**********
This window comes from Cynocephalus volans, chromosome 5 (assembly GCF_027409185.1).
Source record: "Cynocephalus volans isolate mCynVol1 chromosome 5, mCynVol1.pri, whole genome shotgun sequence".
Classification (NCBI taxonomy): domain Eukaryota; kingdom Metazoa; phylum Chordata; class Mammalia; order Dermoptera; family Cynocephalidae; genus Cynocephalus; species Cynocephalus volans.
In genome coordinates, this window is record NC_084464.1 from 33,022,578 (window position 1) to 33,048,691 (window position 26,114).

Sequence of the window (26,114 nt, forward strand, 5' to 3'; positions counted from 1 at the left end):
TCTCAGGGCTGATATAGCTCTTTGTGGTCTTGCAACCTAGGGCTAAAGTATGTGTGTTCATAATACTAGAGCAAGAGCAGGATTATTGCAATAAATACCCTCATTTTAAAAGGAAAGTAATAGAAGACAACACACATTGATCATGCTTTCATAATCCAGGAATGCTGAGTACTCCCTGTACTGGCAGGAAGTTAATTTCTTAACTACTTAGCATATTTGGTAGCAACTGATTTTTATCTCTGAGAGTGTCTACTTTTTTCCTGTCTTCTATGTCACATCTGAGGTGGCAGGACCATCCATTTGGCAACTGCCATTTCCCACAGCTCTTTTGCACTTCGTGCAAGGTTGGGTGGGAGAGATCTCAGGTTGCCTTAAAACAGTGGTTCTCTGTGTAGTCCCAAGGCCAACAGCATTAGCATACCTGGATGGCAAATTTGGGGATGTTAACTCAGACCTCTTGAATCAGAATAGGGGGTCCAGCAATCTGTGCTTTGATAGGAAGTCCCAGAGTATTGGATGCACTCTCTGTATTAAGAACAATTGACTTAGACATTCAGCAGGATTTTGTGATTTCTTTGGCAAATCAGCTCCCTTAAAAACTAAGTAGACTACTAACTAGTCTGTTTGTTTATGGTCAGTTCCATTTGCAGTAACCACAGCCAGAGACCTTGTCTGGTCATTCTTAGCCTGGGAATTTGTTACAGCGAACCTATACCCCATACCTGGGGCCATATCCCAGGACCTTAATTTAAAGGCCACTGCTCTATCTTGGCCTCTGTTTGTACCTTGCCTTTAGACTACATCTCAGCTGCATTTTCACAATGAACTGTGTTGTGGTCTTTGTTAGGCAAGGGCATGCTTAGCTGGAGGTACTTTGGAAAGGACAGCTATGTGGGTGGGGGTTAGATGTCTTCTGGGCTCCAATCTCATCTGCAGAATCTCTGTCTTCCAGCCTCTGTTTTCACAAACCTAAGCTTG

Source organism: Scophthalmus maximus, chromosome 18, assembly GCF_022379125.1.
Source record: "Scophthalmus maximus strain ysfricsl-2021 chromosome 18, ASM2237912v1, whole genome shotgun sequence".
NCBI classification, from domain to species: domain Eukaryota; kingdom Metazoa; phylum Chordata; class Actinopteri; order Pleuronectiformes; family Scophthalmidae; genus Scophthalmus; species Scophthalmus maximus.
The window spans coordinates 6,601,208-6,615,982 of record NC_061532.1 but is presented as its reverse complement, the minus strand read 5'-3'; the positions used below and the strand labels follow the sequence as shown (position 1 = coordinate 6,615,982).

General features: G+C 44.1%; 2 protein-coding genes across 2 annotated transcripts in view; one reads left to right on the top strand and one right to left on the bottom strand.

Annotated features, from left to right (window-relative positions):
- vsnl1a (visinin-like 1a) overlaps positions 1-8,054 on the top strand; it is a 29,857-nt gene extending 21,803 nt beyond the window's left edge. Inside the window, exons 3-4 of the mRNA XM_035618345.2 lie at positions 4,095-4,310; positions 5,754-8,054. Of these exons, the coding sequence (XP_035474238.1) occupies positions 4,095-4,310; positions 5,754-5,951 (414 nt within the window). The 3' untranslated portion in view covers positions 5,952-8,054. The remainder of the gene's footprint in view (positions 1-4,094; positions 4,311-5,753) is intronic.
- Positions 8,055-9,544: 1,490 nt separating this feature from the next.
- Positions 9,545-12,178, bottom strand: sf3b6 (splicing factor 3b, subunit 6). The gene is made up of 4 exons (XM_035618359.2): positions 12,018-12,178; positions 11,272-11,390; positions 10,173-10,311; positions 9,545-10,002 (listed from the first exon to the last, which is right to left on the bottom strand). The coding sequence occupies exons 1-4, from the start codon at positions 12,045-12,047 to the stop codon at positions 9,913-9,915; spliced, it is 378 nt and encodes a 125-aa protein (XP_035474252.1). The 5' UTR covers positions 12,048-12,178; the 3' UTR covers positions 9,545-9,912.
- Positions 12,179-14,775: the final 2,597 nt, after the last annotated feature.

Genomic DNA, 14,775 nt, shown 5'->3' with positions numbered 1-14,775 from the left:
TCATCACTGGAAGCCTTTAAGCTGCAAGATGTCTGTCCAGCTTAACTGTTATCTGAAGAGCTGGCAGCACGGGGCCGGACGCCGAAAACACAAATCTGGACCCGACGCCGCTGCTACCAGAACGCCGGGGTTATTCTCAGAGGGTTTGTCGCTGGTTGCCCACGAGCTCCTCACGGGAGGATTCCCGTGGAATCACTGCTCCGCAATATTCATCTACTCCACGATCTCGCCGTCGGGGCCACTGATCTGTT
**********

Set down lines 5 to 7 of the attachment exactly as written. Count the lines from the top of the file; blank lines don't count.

Sequence of the window (26,114 nt, forward strand, 5' to 3'; positions counted from 1 at the left end):
TCTCAGGGCTGATATAGCTCTTTGTGGTCTTGCAACCTAGGGCTAAAGTATGTGTGTTCATAATACTAGAGCAAGAGCAGGATTATTGCAATAAATACCCTCATTTTAAAAGGAAAGTAATAGAAGACAACACACATTGATCATGCTTTCATAATCCAGGAATGCTGAGTACTCCCTGTACTGGCAGGAAGTTAATTTCTTAACTACTTAGCATATTTGGTAGCAACTGATTTTTATCTCTGAGAGTGTCTACTTTTTTCCTGTCTTCTATGTCACATCTGAGGTGGCAGGACCATCCATTTGGCAACTGCCATTTCCCACAGCTCTTTTGCACTTCGTGCAAGGTTGGGTGGGAGAGATCTCAGGTTGCCTTAAAACAGTGGTTCTCTGTGTAGTCCCAAGGCCAACAGCATTAGCATACCTGGATGGCAAATTTGGGGATGTTAACTCAGACCTCTTGAATCAGAATAGGGGGTCCAGCAATCTGTGCTTTGATAGGAAGTCCCAGAGTATTGGATGCACTCTCTGTATTAAGAACAATTGACTTAGACATTCAGCAGGATTTTGTGATTTCTTTGGCAAATCAGCTCCCTTAAAAACTAAGTAGACTACTAACTAGTCTGTTTGTTTATGGTCAGTTCCATTTGCAGTAACCACAGCCAGAGACCTTGTCTGGTCATTCTTAGCCTGGGAATTTGTTACAGCGAACCTATACCCCATACCTGGGGCCATATCCCAGGACCTTAATTTAAAGGCCACTGCTCTATCTTGGCCTCTGTTTGTACCTTGCCTTTAGACTACATCTCAGCTGCATTTTCACAATGAACTGTGTTGTGGTCTTTGTTAGGCAAGGGCATGCTTAGCTGGAGGTACTTTGGAAAGGACAGCTATGTGGGTGGGGGTTAGATGTCTTCTGGGCTCCAATCTCATCTGCAGAATCTCTGTCTTCCAGCCTCTGTTTTCACAAACCTAAGCTTG

Source organism: Scophthalmus maximus, chromosome 18, assembly GCF_022379125.1.